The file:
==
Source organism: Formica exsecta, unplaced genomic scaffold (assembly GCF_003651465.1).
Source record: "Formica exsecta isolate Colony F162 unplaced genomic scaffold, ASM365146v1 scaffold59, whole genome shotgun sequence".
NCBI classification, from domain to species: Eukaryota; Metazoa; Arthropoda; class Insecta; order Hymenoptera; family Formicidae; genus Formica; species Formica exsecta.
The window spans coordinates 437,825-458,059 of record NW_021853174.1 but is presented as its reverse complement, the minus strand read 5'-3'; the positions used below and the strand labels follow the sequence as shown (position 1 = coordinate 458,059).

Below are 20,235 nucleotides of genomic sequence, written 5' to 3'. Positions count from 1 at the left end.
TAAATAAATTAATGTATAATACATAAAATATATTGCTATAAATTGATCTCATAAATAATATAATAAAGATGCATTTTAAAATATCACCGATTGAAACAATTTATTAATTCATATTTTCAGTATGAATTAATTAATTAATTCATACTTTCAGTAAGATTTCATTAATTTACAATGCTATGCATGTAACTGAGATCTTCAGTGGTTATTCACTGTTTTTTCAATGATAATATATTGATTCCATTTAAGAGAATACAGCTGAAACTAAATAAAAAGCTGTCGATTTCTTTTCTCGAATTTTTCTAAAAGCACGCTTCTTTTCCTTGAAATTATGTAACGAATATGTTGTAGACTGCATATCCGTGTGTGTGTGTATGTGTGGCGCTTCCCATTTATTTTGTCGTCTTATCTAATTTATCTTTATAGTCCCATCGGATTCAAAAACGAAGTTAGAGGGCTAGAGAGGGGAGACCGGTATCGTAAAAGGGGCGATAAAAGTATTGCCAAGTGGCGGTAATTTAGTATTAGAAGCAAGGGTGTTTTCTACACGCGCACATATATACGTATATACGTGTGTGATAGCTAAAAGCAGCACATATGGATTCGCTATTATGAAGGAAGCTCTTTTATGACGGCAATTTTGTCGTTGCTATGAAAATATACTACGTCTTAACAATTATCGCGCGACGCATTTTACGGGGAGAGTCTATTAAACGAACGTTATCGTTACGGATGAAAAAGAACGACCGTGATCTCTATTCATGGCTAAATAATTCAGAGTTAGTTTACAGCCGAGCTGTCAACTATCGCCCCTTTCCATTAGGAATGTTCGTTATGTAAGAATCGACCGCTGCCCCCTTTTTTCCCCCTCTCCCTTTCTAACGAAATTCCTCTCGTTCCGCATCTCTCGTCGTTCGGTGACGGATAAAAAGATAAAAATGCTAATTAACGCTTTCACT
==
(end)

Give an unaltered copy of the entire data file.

Source organism: Formica exsecta, unplaced genomic scaffold (assembly GCF_003651465.1).
Source record: "Formica exsecta isolate Colony F162 unplaced genomic scaffold, ASM365146v1 scaffold59, whole genome shotgun sequence".
NCBI classification, from domain to species: Eukaryota; Metazoa; Arthropoda; class Insecta; order Hymenoptera; family Formicidae; genus Formica; species Formica exsecta.
The window spans coordinates 437,825-458,059 of record NW_021853174.1 but is presented as its reverse complement, the minus strand read 5'-3'; the positions used below and the strand labels follow the sequence as shown (position 1 = coordinate 458,059).

Below are 20,235 nucleotides of genomic sequence, written 5' to 3'. Positions count from 1 at the left end.
TAAATAAATTAATGTATAATACATAAAATATATTGCTATAAATTGATCTCATAAATAATATAATAAAGATGCATTTTAAAATATCACCGATTGAAACAATTTATTAATTCATATTTTCAGTATGAATTAATTAATTAATTCATACTTTCAGTAAGATTTCATTAATTTACAATGCTATGCATGTAACTGAGATCTTCAGTGGTTATTCACTGTTTTTTCAATGATAATATATTGATTCCATTTAAGAGAATACAGCTGAAACTAAATAAAAAGCTGTCGATTTCTTTTCTCGAATTTTTCTAAAAGCACGCTTCTTTTCCTTGAAATTATGTAACGAATATGTTGTAGACTGCATATCCGTGTGTGTGTGTATGTGTGGCGCTTCCCATTTATTTTGTCGTCTTATCTAATTTATCTTTATAGTCCCATCGGATTCAAAAACGAAGTTAGAGGGCTAGAGAGGGGAGACCGGTATCGTAAAAGGGGCGATAAAAGTATTGCCAAGTGGCGGTAATTTAGTATTAGAAGCAAGGGTGTTTTCTACACGCGCACATATATACGTATATACGTGTGTGATAGCTAAAAGCAGCACATATGGATTCGCTATTATGAAGGAAGCTCTTTTATGACGGCAATTTTGTCGTTGCTATGAAAATATACTACGTCTTAACAATTATCGCGCGACGCATTTTACGGGGAGAGTCTATTAAACGAACGTTATCGTTACGGATGAAAAAGAACGACCGTGATCTCTATTCATGGCTAAATAATTCAGAGTTAGTTTACAGCCGAGCTGTCAACTATCGCCCCTTTCCATTAGGAATGTTCGTTATGTAAGAATCGACCGCTGCCCCCTTTTTTCCCCCTCTCCCTTTCTAACGAAATTCCTCTCGTTCCGCATCTCTCGTCGTTCGGTGACGGATAAAAAGATAAAAATGCTAATTAACGCTTTCACT